If there had been an Alcatraz of lighthouses in the early 1900s, the Punta Gorda light station would have been it. It was as isolated and lonely as a frontier settlement. The lighthouse keeper spent the winter months there virtually in solitary confinement, when flooded streams and harsh, windy conditions kept the site cut off from civilization. Even during the pleasant summer months, he had to travel 11 miles on horseback to shop for fresh supplies in the small town of Petrolia.
Originally sanctioned as a fog station in 1888, it was not until 1912 that the Punta Gorda (Spanish for “fat point”) Lighthouse was approved by Congress, and then only after 10 ships and countless seamen had met their fate near the point. The flashing light in the small 27-foot-tall tower was in service until 1951, when the Coast Guard decided the remote site was too expensive to maintain, and replaced it with a flashing buoy. Now controlled by the Bureau of Land Management, the only structures remaining are the concrete lighthouse and the oil house, both of which were placed on the National Register of Historic Places in 1976.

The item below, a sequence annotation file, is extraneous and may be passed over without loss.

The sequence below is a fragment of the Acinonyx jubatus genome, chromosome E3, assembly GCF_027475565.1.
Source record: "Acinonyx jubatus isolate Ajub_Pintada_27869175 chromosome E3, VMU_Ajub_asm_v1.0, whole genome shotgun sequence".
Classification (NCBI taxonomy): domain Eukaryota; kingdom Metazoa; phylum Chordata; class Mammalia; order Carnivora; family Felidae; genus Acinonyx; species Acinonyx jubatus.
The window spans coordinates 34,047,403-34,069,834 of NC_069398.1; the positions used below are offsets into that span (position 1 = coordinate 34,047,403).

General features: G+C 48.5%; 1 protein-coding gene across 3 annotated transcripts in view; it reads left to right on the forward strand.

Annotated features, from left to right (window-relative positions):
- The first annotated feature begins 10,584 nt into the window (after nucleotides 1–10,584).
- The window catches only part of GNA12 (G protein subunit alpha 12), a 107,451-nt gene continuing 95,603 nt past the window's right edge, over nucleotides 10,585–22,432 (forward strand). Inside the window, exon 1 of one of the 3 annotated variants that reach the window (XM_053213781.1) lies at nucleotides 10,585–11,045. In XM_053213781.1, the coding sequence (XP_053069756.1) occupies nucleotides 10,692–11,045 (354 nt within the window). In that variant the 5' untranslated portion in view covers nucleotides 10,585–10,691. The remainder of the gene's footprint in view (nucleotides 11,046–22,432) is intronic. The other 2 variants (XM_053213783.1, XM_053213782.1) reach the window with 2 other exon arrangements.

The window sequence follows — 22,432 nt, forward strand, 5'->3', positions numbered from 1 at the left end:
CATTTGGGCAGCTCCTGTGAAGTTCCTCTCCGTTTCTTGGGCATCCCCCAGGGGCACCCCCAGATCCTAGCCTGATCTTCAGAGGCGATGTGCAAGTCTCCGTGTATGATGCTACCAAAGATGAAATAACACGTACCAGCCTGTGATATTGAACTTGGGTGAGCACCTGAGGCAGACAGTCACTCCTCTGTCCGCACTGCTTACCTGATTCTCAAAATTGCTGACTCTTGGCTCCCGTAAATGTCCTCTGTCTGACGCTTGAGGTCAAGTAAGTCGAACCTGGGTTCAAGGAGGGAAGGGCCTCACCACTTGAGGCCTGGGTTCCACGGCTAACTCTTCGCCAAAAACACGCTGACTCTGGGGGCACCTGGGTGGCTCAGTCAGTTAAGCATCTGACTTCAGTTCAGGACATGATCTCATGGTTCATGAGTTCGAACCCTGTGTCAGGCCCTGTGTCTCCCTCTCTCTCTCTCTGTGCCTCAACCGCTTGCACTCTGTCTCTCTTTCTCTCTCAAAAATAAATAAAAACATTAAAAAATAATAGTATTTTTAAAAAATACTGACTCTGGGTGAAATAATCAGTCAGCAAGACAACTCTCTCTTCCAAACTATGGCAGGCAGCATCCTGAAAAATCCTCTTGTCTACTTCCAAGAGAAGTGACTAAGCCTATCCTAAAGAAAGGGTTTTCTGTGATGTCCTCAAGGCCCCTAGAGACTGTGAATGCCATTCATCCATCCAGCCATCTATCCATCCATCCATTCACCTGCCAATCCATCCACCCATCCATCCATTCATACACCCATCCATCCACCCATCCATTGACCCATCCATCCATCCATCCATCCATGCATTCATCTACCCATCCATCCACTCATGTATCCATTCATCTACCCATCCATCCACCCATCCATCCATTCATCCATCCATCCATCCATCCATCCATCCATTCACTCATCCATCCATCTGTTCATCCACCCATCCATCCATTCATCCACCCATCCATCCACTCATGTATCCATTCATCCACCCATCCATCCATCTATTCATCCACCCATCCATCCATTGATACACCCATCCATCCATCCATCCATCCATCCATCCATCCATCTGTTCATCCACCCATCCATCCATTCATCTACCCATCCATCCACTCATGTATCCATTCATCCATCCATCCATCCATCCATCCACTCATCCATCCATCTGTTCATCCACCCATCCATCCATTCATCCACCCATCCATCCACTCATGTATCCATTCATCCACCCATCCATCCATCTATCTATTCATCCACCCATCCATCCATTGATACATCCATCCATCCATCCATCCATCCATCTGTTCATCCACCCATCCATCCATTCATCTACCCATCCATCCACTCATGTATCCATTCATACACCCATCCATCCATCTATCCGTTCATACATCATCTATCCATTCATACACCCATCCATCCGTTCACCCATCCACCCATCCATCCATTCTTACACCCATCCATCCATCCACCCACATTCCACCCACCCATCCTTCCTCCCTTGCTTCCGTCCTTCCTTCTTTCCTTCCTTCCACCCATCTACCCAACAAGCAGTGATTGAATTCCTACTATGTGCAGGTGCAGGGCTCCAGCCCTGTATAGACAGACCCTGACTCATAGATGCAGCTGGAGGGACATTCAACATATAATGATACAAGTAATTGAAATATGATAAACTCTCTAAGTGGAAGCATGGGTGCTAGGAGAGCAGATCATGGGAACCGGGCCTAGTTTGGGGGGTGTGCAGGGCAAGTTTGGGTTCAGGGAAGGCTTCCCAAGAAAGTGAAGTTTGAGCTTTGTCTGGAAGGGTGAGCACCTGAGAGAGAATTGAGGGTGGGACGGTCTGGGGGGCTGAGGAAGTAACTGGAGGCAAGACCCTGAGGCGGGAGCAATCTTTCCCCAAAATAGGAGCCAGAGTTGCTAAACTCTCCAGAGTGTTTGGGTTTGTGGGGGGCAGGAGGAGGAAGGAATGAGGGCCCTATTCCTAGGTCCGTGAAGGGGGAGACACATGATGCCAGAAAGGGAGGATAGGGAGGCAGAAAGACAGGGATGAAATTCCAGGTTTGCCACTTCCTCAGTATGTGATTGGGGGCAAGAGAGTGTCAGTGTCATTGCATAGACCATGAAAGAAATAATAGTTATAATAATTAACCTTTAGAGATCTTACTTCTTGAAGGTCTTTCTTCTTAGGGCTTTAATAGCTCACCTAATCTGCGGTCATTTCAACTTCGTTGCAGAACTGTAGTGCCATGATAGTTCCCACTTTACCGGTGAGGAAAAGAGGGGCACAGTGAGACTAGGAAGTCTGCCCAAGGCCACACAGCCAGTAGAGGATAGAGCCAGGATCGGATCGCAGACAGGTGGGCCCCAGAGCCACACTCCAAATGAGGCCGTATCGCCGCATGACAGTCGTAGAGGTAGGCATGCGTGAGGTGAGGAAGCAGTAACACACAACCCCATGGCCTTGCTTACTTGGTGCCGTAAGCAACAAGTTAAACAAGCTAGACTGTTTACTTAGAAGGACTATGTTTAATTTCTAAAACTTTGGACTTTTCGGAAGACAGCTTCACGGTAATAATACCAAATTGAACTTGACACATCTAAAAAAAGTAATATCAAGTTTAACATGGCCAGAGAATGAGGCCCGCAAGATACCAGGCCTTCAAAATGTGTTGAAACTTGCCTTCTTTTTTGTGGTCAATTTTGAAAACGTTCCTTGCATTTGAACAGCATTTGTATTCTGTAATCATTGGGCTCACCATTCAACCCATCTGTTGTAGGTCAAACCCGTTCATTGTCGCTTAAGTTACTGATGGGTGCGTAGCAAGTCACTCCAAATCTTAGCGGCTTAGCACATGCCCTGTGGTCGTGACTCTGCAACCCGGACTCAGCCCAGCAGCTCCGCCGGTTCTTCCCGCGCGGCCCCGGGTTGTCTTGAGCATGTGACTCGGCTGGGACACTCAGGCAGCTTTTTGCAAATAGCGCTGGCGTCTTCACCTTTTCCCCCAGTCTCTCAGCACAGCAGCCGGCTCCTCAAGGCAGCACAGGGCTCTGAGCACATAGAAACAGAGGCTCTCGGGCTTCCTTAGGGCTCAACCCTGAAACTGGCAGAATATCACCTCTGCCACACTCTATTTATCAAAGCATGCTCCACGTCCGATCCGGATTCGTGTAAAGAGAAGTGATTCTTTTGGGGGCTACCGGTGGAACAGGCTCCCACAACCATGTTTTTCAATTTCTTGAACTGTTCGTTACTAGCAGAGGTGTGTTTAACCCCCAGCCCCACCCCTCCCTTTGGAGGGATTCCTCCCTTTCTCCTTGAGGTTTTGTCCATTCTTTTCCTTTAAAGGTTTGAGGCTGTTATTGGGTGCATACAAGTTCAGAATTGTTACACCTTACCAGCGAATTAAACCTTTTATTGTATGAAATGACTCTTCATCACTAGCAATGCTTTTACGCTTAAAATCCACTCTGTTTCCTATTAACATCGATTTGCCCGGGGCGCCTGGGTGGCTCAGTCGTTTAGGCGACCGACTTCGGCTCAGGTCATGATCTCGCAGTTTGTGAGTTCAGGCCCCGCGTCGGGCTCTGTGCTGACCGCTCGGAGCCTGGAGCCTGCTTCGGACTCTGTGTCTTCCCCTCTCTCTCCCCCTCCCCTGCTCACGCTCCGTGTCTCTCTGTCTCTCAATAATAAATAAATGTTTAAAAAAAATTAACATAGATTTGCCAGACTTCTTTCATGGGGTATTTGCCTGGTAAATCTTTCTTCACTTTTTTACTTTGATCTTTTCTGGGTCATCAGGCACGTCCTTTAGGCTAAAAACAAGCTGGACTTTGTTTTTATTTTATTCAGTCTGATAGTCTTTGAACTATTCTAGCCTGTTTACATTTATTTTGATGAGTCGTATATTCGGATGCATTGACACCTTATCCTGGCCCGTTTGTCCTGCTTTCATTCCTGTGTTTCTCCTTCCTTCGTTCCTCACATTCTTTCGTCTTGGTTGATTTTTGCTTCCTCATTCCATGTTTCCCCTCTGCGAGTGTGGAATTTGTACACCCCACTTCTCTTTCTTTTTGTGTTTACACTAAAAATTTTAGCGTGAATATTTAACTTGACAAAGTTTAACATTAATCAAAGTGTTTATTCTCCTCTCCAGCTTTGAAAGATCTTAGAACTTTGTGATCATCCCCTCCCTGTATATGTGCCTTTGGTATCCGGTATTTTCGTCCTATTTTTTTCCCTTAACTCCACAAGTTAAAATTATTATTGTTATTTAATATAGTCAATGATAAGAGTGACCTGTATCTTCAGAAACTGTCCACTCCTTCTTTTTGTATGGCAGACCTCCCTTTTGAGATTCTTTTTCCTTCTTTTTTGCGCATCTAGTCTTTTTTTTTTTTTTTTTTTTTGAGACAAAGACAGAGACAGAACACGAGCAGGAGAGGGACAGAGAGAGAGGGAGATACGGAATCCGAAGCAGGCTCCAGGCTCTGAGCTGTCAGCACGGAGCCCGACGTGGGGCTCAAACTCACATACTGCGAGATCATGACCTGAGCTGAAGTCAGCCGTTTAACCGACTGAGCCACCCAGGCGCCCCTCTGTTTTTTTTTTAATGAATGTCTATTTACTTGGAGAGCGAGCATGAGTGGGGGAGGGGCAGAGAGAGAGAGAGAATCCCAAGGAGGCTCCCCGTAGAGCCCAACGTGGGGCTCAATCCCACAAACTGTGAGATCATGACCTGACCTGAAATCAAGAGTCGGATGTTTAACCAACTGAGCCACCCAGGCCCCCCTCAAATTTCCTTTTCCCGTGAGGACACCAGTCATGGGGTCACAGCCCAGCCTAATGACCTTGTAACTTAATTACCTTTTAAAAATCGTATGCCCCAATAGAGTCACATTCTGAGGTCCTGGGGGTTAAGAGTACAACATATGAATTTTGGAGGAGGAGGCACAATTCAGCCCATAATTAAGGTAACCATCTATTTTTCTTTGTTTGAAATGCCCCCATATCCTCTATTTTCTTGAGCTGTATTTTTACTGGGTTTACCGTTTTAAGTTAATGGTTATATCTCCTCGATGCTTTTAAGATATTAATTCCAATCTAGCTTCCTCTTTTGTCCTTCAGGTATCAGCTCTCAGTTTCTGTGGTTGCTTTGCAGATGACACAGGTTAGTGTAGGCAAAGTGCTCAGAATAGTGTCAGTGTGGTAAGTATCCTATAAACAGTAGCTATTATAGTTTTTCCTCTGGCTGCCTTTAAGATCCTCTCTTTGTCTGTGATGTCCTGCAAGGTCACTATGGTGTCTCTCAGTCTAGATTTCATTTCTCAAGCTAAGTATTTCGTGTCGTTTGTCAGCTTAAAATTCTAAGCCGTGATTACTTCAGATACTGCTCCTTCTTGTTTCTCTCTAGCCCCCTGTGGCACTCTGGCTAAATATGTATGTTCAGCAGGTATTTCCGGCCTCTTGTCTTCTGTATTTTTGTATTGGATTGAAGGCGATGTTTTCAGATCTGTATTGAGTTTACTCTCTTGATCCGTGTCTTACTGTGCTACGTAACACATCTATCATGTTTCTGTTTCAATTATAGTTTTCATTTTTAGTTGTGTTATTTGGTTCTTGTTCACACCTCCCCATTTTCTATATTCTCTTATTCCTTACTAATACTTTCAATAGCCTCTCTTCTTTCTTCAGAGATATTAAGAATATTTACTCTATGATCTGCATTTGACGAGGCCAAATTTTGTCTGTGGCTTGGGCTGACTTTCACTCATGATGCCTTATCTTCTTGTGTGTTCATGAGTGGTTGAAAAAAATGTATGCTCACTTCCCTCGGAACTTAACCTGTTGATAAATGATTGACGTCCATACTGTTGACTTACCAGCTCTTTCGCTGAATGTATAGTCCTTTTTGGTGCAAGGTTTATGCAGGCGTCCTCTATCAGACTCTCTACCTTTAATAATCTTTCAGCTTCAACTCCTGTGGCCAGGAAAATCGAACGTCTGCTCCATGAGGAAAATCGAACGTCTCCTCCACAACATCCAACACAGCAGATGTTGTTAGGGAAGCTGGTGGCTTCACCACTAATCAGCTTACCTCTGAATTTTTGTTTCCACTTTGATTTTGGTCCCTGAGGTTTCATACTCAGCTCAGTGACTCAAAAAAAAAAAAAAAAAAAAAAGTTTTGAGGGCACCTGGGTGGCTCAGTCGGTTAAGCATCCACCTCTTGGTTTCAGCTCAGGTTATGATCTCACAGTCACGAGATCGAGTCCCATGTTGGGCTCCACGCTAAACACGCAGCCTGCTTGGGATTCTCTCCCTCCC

The lighthouse site is a 3-mile, strenuous hike along the Lost Coast Trail, which begins at the Mattole Beach campground. The trail offers beautiful black-sand beaches, dunes and tide pools. A large portion of the hike is through fine, loose sand, and hiking beneath the cliffs can be dangerous at high tide. Tide information is usually posted at the trailhead. To reach the site from Hwy 101, take the Honeydew/Dyerville exit in the Humboldt Redwoods State Park. Travel west to Mattole Road in Honeydew to Lighthouse Road, almost an hour and a half trip. Travel 5 miles to Mattole Campground.
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